Be unique. It is vital that your logo be unique, and not too similar to any other logos. In shape, color, font and design, be sure to differentiate yourself from the herd.
Unify your brand. This is not a universally accepted principle, but we are strong advocates of it. Your company name, and slogan should be part of your brand. If you have a jingle, your slogan should be in the jingle, as well. It is actually quite difficult to find a logo with both the company name and the company slogan incorporated, but it is extraordinarily common to find the slogan in small print under the logo on virtually every piece of marketing collateral many of these big firms produce. That is essentially the same thing. All of these things work together to embed your brand deep in the memory of your audience.
Use color wisely. Color is a powerful tool. It can impact a primitive part of the brain and link your brand subconsciously with certain characteristics. Here is a great article on the role of color in marketing. In short, here are the most common associations different colors create with a brand:
- White- purity, cleanness, safety
- Grey- balance, sophistication, practicality
- Yellow and orange- happiness, energy, alarm, caution
- Red- urgency, youthfulness, physicality, stop
- Green- nature, health, harmony
- Purple- wise, imaginative, royal, respected
- Blue- dependability, peace, strength
- Black- luxury, authority, power
Imbed meaning in your logo. The best logos often have hidden meanings. Having these different layers to your logo helps to make them more engaging. Also, there is a bit of a psychological trick at work. Once someone uncovers the secret hidden in your logo, they feel part of the “in crowd” and may be more likely to develop a positive affinity towards your brand. Here are a few examples of logos with hidden meanings.
- Milwaukee Brewers – On the surface, this famous logo is a 4 fingered baseball glove in the Brewers’ iconic colors. However, a closer examination reveal a letter “M” hidden in the fingers of the glove and a “B” in the palm and thumb of the glove, for the Milwaukee Brewers. While the Brewers decided to update their logo, the public outcry for the original logo was so strong that they were unable to retire it, and still sell a great deal of merchandise with the iconic glove and ball.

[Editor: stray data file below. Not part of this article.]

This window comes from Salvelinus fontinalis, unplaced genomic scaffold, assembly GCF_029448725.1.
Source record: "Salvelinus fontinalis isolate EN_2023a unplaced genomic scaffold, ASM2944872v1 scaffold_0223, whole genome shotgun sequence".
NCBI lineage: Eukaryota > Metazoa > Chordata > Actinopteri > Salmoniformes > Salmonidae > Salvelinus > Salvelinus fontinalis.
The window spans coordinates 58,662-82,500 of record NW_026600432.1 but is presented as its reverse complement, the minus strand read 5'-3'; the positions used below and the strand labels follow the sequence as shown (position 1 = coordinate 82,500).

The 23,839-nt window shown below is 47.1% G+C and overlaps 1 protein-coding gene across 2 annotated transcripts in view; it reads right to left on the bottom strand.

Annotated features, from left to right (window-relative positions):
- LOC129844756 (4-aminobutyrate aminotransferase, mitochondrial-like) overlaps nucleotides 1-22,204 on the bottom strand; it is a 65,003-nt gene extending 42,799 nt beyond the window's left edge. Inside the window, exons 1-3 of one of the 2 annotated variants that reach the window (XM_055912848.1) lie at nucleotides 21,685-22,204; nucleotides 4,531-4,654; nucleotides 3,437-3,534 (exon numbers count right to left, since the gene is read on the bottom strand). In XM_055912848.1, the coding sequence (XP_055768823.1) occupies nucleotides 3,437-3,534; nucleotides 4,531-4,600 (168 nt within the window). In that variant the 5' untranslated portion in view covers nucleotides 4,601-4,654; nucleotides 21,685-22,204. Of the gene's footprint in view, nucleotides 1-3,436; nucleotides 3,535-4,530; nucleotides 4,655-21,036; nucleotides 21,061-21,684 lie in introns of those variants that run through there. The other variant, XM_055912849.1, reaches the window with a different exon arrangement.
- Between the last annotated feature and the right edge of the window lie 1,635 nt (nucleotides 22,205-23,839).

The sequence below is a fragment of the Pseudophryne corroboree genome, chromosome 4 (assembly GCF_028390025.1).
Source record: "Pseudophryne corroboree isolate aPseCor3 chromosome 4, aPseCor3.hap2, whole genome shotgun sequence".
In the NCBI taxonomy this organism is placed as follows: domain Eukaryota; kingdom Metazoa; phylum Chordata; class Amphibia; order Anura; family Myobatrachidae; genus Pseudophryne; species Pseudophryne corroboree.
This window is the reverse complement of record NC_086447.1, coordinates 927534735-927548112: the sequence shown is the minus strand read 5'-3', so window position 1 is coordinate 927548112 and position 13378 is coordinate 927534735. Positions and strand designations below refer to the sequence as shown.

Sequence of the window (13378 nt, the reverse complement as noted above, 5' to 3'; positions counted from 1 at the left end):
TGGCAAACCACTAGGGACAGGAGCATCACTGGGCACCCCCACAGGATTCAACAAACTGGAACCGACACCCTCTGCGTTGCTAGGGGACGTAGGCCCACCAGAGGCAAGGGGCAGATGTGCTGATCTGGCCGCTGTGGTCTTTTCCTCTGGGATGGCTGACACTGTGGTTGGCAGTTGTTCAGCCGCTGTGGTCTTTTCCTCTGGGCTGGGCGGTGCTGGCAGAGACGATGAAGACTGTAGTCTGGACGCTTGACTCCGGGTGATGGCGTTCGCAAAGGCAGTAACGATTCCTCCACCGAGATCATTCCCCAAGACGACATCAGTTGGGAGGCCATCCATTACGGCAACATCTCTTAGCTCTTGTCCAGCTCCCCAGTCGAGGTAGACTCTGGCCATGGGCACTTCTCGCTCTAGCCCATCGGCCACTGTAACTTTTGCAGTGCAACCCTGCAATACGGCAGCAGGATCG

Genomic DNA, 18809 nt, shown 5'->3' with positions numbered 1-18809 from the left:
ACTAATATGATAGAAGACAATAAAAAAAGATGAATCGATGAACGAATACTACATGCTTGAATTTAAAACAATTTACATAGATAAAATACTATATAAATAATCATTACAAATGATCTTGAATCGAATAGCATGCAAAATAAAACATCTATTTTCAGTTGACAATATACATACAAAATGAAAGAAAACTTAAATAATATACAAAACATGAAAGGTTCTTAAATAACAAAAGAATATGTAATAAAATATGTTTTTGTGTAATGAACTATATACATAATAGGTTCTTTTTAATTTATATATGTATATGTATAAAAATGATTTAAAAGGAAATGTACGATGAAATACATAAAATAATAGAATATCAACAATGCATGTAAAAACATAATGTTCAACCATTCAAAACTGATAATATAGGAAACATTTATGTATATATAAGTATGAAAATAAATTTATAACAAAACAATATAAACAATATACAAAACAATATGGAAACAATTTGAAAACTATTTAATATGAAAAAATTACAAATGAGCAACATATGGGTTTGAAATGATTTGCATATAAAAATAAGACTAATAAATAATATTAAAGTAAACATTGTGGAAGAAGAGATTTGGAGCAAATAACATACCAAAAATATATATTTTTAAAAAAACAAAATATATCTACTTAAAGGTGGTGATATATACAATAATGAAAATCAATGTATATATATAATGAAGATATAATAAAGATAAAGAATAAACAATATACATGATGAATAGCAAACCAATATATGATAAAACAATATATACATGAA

- Amazon - The amazon logo wisely is centered on the company name. Many people pick up on the yellow arrow resembling a smile with a dimple on one side. Even if you are not aware of this, sub-consciously, this smile may trigger positive affinity towards the brand. What is perhaps least recognized about this logo is that the arrow goes from “A” to “Z” because Amazon can get you anything you want, from A to Z.
- Baskin Robbins – Basking Robbins combined their name with a playful color scheme in their logo. In the “BR” initials on the left, the pink creates a “31,” which is the number of ice cream flavors served by this food chain.
- The Presbyterian Church (USA) - We have saved the most elaborate example for last. The Presbyterian Church has a rather ornate blue and red cross as their denominational seal. Hidden within the cross is an open Bible, a dove descending from the heavens, a pulpit, a fish, a communion chalice, and tongues of flame.
Be memorable. Your logo should have a lasting impact on your audience and be memorable. The whole point of branding is to leave a positive, lasting presence with your audience.
With some creativity and a small marketing budget, you can use these principles to help you in your branding campaign. Best of luck in building a brand with remembering.
Brad Butterstein is President of Data Graphics Inc. Brad joined Data Graphics 19 years ago and has been instrumental in its growth and development into one of the most award-winning, highly certified firms in America. He has worked with a number of Fortune 500 manufacturers, and has extensive experience in helping to develop branding and labeling campaigns. Brad lives in Apopka, FL with his wife and two children. He enjoys the rooting for the Buffalo Bills, participating in his sons’ soccer tournaments, and making the nation’s best nameplates, overlays and labels.